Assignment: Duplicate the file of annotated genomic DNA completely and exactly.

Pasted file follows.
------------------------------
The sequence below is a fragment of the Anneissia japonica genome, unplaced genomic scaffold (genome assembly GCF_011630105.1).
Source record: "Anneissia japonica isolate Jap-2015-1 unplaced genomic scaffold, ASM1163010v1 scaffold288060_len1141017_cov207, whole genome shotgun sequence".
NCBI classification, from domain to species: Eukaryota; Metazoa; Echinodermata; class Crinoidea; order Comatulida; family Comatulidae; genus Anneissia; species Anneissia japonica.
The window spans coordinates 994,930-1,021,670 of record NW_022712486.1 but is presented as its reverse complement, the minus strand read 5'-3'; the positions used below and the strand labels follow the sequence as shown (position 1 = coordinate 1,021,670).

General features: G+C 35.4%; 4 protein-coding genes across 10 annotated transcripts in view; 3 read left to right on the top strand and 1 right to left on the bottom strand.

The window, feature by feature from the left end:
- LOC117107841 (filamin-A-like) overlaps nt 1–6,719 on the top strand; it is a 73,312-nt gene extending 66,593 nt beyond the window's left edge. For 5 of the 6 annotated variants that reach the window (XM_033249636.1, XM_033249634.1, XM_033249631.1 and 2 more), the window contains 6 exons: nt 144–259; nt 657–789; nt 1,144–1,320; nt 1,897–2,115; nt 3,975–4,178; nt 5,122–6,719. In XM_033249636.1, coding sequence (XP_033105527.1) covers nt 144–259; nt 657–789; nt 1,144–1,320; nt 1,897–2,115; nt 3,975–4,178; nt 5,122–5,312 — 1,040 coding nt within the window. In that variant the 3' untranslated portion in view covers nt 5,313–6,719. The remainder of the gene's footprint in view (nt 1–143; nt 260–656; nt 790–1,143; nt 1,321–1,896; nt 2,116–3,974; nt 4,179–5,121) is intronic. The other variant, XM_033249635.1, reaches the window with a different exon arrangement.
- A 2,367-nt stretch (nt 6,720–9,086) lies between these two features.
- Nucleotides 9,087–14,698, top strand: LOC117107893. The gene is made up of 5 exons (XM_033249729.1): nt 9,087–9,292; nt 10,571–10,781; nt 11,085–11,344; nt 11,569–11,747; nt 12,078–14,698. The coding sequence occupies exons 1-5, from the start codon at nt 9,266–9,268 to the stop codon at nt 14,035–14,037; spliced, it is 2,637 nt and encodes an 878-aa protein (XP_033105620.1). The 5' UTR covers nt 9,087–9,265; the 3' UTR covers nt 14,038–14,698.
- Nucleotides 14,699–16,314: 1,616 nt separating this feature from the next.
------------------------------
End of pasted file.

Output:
The sequence below is a fragment of the Anneissia japonica genome, unplaced genomic scaffold (genome assembly GCF_011630105.1).
Source record: "Anneissia japonica isolate Jap-2015-1 unplaced genomic scaffold, ASM1163010v1 scaffold288060_len1141017_cov207, whole genome shotgun sequence".
NCBI classification, from domain to species: Eukaryota; Metazoa; Echinodermata; class Crinoidea; order Comatulida; family Comatulidae; genus Anneissia; species Anneissia japonica.
The window spans coordinates 994,930-1,021,670 of record NW_022712486.1 but is presented as its reverse complement, the minus strand read 5'-3'; the positions used below and the strand labels follow the sequence as shown (position 1 = coordinate 1,021,670).

General features: G+C 35.4%; 4 protein-coding genes across 10 annotated transcripts in view; 3 read left to right on the top strand and 1 right to left on the bottom strand.

The window, feature by feature from the left end:
- LOC117107841 (filamin-A-like) overlaps nt 1–6,719 on the top strand; it is a 73,312-nt gene extending 66,593 nt beyond the window's left edge. For 5 of the 6 annotated variants that reach the window (XM_033249636.1, XM_033249634.1, XM_033249631.1 and 2 more), the window contains 6 exons: nt 144–259; nt 657–789; nt 1,144–1,320; nt 1,897–2,115; nt 3,975–4,178; nt 5,122–6,719. In XM_033249636.1, coding sequence (XP_033105527.1) covers nt 144–259; nt 657–789; nt 1,144–1,320; nt 1,897–2,115; nt 3,975–4,178; nt 5,122–5,312 — 1,040 coding nt within the window. In that variant the 3' untranslated portion in view covers nt 5,313–6,719. The remainder of the gene's footprint in view (nt 1–143; nt 260–656; nt 790–1,143; nt 1,321–1,896; nt 2,116–3,974; nt 4,179–5,121) is intronic. The other variant, XM_033249635.1, reaches the window with a different exon arrangement.
- A 2,367-nt stretch (nt 6,720–9,086) lies between these two features.
- Nucleotides 9,087–14,698, top strand: LOC117107893. The gene is made up of 5 exons (XM_033249729.1): nt 9,087–9,292; nt 10,571–10,781; nt 11,085–11,344; nt 11,569–11,747; nt 12,078–14,698. The coding sequence occupies exons 1-5, from the start codon at nt 9,266–9,268 to the stop codon at nt 14,035–14,037; spliced, it is 2,637 nt and encodes an 878-aa protein (XP_033105620.1). The 5' UTR covers nt 9,087–9,265; the 3' UTR covers nt 14,038–14,698.
- Nucleotides 14,699–16,314: 1,616 nt separating this feature from the next.